H&D Code of Conduct

2020

Contributors (add your names and intials if you add/edit)

Anja Groten, Margarita Osipian, Loes Bogers, Juliette Lizotte, André Fincato, Karl Moubarak

About the H&D community

Since 2013 Hackers & Designers (H&D) grew from an informal meetup series into a large community of international designers, artists, coders, students and practitioners. H&D activities cater towards active participation, mutual exchange, learning and unlearning. H&D likes to approach the organization of such activities as 'horizontal' as possible. That is, the way our events are organized is up for discussion, and we try to incorporate as many voices in the process of organizing as possible.

Why a Code of Conduct for H&D?

We are committed to provide an environment of mutual respect that is safe and welcoming for all participants. We therefore wrote (and will continue writing, reviewing, and incorporating new insights) this document to make explicit what it takes for us as a community to create such a safe environment. This document is written for the organization of H&D itself, to remind ourselves of our position as hosts who invite people. But it is also written for our participants and guests and functions as a point of reference for accepted and unaccepted behaviour in the spaces we encounter each other. We hope this document can serve as a guideline for collaboration. If you have suggestions, please let us know. (find contact details at the bottom of the document)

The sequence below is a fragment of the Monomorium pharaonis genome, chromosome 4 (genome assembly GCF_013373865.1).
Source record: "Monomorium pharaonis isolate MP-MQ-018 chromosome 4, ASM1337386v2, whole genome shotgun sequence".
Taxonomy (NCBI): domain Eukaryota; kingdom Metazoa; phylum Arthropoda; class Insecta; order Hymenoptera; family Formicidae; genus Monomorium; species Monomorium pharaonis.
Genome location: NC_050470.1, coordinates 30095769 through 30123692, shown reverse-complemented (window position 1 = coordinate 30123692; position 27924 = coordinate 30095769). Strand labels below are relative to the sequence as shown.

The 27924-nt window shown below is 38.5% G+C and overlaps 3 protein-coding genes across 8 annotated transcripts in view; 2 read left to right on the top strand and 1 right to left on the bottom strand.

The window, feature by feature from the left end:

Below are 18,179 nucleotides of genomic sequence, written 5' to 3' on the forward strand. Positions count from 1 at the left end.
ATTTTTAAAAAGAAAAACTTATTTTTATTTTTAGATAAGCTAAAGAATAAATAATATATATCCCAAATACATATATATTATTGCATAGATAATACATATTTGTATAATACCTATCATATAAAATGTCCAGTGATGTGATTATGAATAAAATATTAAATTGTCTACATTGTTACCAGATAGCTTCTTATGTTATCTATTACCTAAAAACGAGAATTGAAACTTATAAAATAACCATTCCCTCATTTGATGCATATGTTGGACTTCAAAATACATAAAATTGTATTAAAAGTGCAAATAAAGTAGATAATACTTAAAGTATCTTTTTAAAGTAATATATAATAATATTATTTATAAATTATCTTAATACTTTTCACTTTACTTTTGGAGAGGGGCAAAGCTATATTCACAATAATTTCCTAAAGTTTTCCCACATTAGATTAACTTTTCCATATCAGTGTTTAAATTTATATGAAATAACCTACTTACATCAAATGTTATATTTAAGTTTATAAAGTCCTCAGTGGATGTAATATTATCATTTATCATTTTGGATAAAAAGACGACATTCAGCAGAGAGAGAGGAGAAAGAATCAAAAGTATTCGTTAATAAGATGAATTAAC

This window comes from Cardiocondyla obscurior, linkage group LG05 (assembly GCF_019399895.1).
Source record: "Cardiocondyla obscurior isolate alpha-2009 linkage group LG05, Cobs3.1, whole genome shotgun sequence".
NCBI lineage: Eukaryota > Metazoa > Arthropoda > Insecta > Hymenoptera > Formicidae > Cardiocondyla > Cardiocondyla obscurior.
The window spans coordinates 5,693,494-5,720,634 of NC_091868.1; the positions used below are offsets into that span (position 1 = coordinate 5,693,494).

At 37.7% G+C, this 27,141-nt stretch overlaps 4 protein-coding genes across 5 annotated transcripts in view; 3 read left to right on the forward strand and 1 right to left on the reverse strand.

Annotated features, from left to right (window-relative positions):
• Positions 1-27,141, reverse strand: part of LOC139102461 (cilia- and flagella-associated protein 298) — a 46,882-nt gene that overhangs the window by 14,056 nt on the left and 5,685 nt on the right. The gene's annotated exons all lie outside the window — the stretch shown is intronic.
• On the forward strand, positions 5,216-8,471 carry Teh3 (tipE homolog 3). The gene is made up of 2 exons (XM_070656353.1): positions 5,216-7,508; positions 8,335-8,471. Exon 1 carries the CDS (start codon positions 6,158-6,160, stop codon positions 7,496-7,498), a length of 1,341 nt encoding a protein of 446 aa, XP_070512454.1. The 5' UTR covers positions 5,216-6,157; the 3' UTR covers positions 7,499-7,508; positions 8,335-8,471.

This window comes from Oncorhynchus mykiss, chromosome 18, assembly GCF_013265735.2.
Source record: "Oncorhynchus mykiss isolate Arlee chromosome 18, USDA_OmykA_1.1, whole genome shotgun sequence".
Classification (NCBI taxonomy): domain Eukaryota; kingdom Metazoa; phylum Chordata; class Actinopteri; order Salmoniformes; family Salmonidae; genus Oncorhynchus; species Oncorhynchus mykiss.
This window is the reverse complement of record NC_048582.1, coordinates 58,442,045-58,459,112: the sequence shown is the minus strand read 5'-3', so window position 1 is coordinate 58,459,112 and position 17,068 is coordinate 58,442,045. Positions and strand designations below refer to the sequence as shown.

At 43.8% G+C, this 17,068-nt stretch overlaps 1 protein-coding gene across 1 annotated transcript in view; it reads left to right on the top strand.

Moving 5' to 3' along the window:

How was it written?

This Code of Conduct is a living document, written as a collaborative effort, informed by previous experiences and the references listed below, and being updated as we go.